apple and concord grape crumble pie

Happy Sunday everyone! Another week and another recipe from Claire Saffitz’s Dessert Person in the books. This week was bake number 36 and our second last one from the Pies and Tarts chapter. We bring you Claire’s Apple and Concord Grape Crumble Pie.

Lauren’s Take

Hi again friends! Can you believe we’ve hit over 2000 followers on our Instagram this week?! Just two simple girls and a cookbook—who knew! Very happy to have everyone here! This week we went back a tad to return to one we had skipped previously—Apple and Concord Grape Crumble Pie! An interesting concept for a pie if you ask me… many components and flavours that I wouldn’t normally consider to put together.

The main challenge this time was finding Concord grapes. Fortunately, it seemed that almost every other lawn in Ottawa had a vine filled with grapes; unfortunately, stealing is illegal. Julia was visiting Ottawa last weekend and we went to a local market that had baskets and baskets of beautiful Concord grapes! My grandma used to have some in her garden and I hadn’t tasted them since I was a kid, so the flavour brought back lots of happy memories.

The actual assembly of this pie was not too complicated but a tad time consuming to prep the fruit as outlined in the book. You need to make and parbake the all-butter pie crust and the crumble. I used the buckwheat variation as recommended in the book (tip for any Canadian bakers, Bulk Barn is your stop for all your buckwheat needs). My pie was still flaky and delicious by man oh man did it sink significantly. The only reason I can find for this was the extreme humidity I was living in all week. Luckily this pie had the crumble topping, so it didn’t matter too much that the sides of my pie crust were virtually nonexistent.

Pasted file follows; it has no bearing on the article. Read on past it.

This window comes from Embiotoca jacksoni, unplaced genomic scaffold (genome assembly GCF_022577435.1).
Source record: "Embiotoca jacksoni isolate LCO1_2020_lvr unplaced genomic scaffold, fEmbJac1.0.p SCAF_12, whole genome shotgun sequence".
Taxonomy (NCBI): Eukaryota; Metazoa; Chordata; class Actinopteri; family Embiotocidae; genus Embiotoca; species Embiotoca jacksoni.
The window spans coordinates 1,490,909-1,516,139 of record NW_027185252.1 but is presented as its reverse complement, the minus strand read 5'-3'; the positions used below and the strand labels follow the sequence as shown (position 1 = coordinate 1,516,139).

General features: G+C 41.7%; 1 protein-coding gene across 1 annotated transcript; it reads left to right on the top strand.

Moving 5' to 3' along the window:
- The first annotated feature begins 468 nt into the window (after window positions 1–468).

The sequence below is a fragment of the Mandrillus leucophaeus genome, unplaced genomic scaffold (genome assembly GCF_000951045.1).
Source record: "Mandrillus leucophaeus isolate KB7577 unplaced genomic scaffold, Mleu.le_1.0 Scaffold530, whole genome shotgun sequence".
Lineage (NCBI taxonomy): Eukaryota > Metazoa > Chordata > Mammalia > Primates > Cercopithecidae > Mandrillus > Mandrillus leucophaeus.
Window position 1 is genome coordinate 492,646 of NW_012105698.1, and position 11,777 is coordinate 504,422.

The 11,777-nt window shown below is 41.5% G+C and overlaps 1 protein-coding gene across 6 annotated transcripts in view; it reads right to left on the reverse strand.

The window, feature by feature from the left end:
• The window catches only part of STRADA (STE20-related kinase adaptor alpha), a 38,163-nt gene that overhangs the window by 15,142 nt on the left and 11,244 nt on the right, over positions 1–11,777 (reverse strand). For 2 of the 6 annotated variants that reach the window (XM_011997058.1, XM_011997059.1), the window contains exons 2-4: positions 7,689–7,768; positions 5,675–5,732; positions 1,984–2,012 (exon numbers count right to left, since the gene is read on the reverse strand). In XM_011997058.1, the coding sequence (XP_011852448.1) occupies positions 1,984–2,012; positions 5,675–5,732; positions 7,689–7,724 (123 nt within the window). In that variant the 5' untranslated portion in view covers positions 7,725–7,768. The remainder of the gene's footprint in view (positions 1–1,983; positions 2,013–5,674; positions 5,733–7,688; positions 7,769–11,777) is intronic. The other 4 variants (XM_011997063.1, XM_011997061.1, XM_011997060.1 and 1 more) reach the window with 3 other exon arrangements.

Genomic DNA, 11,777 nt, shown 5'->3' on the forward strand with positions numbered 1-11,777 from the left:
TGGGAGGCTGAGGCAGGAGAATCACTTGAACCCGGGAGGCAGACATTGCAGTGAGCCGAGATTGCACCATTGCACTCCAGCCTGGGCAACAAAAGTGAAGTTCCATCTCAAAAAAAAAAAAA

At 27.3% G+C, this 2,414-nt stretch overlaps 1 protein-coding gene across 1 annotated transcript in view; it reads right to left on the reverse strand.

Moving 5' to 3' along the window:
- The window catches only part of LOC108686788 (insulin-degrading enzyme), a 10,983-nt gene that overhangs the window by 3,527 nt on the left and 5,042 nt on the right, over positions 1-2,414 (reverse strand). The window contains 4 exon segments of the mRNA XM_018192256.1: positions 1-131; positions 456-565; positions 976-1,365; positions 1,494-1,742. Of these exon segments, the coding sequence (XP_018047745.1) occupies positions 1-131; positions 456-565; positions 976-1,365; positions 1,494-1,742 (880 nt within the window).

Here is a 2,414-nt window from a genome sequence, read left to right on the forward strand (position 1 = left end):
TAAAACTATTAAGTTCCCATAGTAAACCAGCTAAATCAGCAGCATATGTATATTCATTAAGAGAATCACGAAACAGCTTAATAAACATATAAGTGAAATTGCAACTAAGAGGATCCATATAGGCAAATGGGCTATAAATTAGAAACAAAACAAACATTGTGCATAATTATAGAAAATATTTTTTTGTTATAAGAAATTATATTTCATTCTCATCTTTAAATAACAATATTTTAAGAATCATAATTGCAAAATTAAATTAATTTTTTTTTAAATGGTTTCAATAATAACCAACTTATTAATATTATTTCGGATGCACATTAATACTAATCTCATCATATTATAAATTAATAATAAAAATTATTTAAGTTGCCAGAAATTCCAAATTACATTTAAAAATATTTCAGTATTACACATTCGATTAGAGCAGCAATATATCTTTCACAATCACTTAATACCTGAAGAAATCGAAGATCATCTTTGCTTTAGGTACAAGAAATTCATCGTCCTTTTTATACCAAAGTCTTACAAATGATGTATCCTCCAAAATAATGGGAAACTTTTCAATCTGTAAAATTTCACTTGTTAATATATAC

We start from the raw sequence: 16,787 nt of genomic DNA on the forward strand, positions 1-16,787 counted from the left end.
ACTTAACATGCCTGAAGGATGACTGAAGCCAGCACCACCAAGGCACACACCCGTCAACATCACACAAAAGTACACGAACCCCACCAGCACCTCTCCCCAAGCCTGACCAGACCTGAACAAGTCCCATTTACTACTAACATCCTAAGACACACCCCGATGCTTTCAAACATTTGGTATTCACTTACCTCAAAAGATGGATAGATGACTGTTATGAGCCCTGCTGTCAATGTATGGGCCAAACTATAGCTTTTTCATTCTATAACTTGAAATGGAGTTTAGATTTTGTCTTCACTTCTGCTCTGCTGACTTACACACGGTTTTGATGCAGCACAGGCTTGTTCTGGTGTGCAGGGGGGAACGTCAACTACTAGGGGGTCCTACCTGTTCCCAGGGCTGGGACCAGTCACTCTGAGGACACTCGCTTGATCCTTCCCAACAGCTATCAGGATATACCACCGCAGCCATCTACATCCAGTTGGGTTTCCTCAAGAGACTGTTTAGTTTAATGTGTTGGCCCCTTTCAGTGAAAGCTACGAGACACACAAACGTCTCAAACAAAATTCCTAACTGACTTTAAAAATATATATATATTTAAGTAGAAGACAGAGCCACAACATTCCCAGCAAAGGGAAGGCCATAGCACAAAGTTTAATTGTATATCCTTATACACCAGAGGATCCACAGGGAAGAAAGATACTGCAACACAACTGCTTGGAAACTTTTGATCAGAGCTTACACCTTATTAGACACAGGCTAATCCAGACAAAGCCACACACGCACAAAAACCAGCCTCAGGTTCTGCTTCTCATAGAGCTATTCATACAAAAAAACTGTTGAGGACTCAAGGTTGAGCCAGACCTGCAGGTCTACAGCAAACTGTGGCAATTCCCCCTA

Once your crust is parbaked, you create the filling. The first aspect of the filling is the thin apple slices mixed with cinnamon, lemon juice, brown sugar, vanilla, and salt. Make sure all the apples are coated evenly and then let this mixture sit in order to let the apples absorb the flavours.

Then you make the Concord grape mixture. For this part, you have to peel each Concord grape, saving the peeled skins for later. I thought this was going to be more time-consuming then it was—and don’t get me wrong, it was still totally tedious, but didn’t take as long as I thought. And I know you may want to skip this part, but you really shouldn’t if you want to get a good amount of Concord grape flavour.